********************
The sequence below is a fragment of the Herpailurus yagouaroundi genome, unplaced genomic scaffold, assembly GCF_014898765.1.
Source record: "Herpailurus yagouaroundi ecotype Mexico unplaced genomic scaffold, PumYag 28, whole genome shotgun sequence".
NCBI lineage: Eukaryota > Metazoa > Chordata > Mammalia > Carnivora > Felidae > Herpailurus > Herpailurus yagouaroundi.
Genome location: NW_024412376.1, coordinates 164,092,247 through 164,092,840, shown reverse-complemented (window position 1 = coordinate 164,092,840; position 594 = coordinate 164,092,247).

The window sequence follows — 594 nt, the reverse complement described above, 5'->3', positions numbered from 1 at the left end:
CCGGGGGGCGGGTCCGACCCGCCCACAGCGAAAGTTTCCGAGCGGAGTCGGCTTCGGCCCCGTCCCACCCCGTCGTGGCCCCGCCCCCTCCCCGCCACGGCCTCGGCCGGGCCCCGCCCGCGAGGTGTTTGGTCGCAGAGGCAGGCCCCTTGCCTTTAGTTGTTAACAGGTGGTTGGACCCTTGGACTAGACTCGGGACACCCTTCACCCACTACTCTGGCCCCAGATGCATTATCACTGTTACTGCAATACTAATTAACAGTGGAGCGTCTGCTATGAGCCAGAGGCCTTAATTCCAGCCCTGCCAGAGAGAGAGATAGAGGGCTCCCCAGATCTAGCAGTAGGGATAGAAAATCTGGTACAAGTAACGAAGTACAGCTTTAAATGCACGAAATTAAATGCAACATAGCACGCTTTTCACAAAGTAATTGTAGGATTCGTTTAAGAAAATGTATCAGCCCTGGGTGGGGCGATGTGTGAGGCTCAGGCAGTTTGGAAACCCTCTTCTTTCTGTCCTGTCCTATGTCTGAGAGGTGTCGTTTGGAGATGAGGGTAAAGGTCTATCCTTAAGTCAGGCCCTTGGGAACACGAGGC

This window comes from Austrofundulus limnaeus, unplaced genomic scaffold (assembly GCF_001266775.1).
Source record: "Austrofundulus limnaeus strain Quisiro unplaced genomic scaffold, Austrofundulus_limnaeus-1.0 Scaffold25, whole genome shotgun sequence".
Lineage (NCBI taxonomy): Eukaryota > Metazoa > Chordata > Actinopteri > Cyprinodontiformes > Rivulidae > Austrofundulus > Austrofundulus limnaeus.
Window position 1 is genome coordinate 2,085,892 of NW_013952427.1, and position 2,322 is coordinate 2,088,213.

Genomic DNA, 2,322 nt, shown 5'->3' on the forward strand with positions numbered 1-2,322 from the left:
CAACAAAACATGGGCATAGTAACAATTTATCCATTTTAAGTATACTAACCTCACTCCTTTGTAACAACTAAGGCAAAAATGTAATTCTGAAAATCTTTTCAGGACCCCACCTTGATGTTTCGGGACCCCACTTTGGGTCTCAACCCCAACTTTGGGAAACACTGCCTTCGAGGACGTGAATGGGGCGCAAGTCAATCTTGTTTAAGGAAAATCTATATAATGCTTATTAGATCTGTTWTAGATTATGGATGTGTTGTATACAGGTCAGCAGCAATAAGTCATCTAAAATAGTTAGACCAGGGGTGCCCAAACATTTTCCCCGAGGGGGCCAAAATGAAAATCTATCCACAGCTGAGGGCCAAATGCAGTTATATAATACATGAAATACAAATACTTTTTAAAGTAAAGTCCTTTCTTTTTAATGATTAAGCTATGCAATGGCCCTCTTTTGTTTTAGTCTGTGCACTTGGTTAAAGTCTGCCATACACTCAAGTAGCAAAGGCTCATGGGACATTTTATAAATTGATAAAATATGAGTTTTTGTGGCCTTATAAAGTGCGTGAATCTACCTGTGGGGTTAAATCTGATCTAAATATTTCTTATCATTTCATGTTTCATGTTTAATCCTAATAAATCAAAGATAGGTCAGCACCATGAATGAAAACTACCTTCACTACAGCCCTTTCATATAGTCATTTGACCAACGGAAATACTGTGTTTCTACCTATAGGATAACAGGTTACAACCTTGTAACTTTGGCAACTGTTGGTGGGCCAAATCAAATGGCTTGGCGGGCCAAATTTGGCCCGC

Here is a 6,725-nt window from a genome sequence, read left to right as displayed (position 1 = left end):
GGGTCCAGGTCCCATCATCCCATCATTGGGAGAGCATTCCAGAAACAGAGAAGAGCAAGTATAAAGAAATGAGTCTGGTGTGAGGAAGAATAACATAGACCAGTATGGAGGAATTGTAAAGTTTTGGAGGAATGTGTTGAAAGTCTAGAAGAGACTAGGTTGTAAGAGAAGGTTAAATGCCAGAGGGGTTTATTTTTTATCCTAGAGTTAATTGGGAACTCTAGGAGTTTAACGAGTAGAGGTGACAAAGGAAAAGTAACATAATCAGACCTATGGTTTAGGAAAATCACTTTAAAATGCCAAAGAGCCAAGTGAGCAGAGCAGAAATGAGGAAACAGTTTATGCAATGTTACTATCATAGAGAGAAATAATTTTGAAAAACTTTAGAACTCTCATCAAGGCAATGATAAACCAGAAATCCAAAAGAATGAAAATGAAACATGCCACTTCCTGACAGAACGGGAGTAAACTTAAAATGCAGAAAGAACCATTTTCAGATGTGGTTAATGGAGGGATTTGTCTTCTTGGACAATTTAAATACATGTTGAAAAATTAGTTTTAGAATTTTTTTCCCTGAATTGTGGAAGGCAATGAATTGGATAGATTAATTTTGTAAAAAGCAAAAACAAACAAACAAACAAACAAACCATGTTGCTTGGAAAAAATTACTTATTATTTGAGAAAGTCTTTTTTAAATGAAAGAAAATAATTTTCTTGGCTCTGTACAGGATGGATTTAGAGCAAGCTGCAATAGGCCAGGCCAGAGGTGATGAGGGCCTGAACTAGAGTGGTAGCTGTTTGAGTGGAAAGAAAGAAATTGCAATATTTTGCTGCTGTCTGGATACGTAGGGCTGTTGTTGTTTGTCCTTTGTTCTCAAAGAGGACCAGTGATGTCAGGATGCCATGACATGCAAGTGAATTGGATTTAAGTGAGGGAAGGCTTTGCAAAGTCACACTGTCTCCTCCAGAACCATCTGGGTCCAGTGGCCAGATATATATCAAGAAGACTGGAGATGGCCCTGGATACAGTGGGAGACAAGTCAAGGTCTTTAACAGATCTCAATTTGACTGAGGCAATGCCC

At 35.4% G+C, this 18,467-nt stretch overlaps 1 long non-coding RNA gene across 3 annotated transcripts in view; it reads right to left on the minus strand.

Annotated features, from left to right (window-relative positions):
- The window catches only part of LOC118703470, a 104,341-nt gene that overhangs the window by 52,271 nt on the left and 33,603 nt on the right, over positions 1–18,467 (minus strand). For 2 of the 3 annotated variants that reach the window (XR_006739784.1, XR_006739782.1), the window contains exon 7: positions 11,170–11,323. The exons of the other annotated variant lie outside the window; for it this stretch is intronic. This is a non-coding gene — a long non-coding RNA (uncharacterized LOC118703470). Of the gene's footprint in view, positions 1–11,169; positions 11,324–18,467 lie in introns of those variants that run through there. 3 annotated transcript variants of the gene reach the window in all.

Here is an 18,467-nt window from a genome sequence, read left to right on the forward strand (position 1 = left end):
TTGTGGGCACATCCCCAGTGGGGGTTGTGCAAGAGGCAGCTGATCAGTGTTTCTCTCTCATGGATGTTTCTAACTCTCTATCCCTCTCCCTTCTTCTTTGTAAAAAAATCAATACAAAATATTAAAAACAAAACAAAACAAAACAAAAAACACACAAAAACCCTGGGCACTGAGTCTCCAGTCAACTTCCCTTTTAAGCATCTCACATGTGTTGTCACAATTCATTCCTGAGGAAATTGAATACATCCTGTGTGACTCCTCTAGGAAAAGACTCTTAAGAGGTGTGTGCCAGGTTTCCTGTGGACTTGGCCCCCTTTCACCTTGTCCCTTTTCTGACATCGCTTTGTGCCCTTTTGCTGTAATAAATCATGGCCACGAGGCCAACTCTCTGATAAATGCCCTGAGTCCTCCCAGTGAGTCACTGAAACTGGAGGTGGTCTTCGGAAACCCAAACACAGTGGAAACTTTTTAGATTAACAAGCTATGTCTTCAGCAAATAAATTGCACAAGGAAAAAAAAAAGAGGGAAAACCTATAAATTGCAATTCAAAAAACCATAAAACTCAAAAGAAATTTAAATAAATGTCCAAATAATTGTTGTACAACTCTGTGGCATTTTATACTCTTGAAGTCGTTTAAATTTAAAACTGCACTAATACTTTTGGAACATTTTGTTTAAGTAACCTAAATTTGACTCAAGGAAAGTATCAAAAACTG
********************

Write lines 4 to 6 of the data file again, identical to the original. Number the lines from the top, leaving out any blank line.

Genome location: NW_024412376.1, coordinates 164,092,247 through 164,092,840, shown reverse-complemented (window position 1 = coordinate 164,092,840; position 594 = coordinate 164,092,247).

The window sequence follows — 594 nt, the reverse complement described above, 5'->3', positions numbered from 1 at the left end:
CCGGGGGGCGGGTCCGACCCGCCCACAGCGAAAGTTTCCGAGCGGAGTCGGCTTCGGCCCCGTCCCACCCCGTCGTGGCCCCGCCCCCTCCCCGCCACGGCCTCGGCCGGGCCCCGCCCGCGAGGTGTTTGGTCGCAGAGGCAGGCCCCTTGCCTTTAGTTGTTAACAGGTGGTTGGACCCTTGGACTAGACTCGGGACACCCTTCACCCACTACTCTGGCCCCAGATGCATTATCACTGTTACTGCAATACTAATTAACAGTGGAGCGTCTGCTATGAGCCAGAGGCCTTAATTCCAGCCCTGCCAGAGAGAGAGATAGAGGGCTCCCCAGATCTAGCAGTAGGGATAGAAAATCTGGTACAAGTAACGAAGTACAGCTTTAAATGCACGAAATTAAATGCAACATAGCACGCTTTTCACAAAGTAATTGTAGGATTCGTTTAAGAAAATGTATCAGCCCTGGGTGGGGCGATGTGTGAGGCTCAGGCAGTTTGGAAACCCTCTTCTTTCTGTCCTGTCCTATGTCTGAGAGGTGTCGTTTGGAGATGAGGGTAAAGGTCTATCCTTAAGTCAGGCCCTTGGGAACACGAGGC